I'll just finish by reminding that domain root and home page are generally one and the same, the default type-in URL, the default link-out URL, the default branding of a site.

The Power and Glory of a Home Page
Yes, indeed.

#2 raz


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Posted 04 March 2011 - 10:23 PM

I like Kim too, though for some reason I prefer to call her Donna. May be because of all the help I received from "Donna" in the SeoChat days.

I always try to cram as much information about the site in the home page as I can with mixed results. What confuses me is the fact that my sites only get visitors from very relevant keywords and yet the 40 to 47% bounce rates are there.

I don't get it; if you are looking for "bright red shoes" and land on a page that has information on it with a link to a page full of it why would you go away almost imidietly?

Kim, I wish you would give us some examples of what you think is a well layed out home page.


#3 DonnaFontenot


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Posted 05 March 2011 - 12:21 AM

You know Kim and Donna are different people, right? Although I sometimes think Kim is some sort of spiritual kin to me, and maybe even my sister from another lifetime, we aren't one and the same. But yes, Kim is oh so loveable.

#4 raz


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Posted 05 March 2011 - 02:36 AM

Whoops! I did confuse... :embarrassed:

Edited by raz, 05 March 2011 - 02:38 AM.

#5 DonnaFontenot


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Posted 05 March 2011 - 08:05 AM

Teehee. Some days, if I didn't have my name and avatar plastered all over the place, I doubt I'd remember who I was. Most days, actually. Ok. Every day.

#6 cre8pc


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Posted 07 March 2011 - 05:48 PM

It's easy to get DD and I confused. We're both BRILLIANT and SMART :emo6:

iamlost, I'm so glad you liked that post. I was so ticked off when I saw a "homepages are dead" kind of post in a very popular SEO blog. The thrust is that the power of a site for conversions are the landing pages. Landing pages have their place but if they point to the homepage and the homepage sucks, frustrates, confuses, or worse, interferes with conversions, then the whole party ends.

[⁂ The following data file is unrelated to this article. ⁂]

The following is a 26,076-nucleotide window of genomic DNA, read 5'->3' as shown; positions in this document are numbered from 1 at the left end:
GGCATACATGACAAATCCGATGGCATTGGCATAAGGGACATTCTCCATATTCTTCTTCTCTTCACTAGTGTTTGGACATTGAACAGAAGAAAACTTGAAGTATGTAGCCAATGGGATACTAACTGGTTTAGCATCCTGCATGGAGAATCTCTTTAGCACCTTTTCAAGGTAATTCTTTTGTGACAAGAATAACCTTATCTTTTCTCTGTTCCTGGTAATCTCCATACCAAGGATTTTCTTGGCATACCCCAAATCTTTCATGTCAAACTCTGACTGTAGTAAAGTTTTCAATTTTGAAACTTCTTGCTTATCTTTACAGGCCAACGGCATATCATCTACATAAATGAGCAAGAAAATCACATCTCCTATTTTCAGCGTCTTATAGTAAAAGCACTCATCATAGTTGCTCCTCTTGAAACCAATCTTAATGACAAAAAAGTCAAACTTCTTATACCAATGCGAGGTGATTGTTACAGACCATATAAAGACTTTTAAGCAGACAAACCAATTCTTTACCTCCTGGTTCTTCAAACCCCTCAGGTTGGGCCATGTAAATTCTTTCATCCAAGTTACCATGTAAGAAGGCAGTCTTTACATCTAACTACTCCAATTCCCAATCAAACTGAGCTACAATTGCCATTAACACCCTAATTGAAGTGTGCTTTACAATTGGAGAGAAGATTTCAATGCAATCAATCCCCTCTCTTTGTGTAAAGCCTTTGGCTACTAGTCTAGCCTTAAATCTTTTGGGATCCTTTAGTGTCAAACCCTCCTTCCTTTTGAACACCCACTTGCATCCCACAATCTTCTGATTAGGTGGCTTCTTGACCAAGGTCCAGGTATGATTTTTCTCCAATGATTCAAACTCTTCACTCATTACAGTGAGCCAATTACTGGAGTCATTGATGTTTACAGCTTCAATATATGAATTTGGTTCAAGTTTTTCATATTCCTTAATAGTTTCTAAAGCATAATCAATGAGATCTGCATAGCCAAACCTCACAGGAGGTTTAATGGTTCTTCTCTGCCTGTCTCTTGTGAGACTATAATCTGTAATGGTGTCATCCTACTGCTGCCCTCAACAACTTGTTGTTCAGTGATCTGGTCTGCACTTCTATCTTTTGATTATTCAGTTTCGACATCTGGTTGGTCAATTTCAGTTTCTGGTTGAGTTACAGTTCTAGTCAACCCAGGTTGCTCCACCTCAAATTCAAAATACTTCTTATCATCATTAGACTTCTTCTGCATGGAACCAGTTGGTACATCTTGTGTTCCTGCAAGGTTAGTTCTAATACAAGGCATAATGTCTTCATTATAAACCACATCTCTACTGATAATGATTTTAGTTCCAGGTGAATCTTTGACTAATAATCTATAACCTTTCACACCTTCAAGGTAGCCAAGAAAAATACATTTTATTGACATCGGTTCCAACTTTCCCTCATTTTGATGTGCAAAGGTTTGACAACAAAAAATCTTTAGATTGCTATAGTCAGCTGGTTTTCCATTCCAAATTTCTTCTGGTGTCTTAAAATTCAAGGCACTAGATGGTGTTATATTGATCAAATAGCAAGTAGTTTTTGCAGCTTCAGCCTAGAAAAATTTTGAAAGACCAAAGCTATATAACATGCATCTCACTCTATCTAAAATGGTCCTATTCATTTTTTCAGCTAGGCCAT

I see and audit hundreds of sites and it still amazes me how weak homepages are.

Here is a site I had a hand with the design and UX input on - JWSuretyBonds.com Their old design was old and not converting. They shot up in SERPS rank and can track conversions far better now.

#7 raz


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Posted 08 March 2011 - 07:20 PM

It's easy to get DD and I confused. We're both BRILLIANT and SMART :emo6:

Who can argue with that?

I take it this [ http://replay.waybac...uretybonds.com/ ] was your starting point.

What an improvement. My first instinct when I found the old page was to click away...


Edited by raz, 08 March 2011 - 07:21 PM.

#8 jonbey


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Posted 08 March 2011 - 09:42 PM

Probably a little off, but suddenly reminded of 2 things.

Saw a Webmaster Tools video the other day and Matt Cutts confirms that more than 100 links on a page is no longer a problem, no negative SEO on more links (for that page) etc. Plus, I recall Egol saying that he had good results from piling more links onto his homepage, also ignoring the 100 limit - people spent more time looking and then choosing a link (I think).

If it was not such a silly time of night I would search for some references....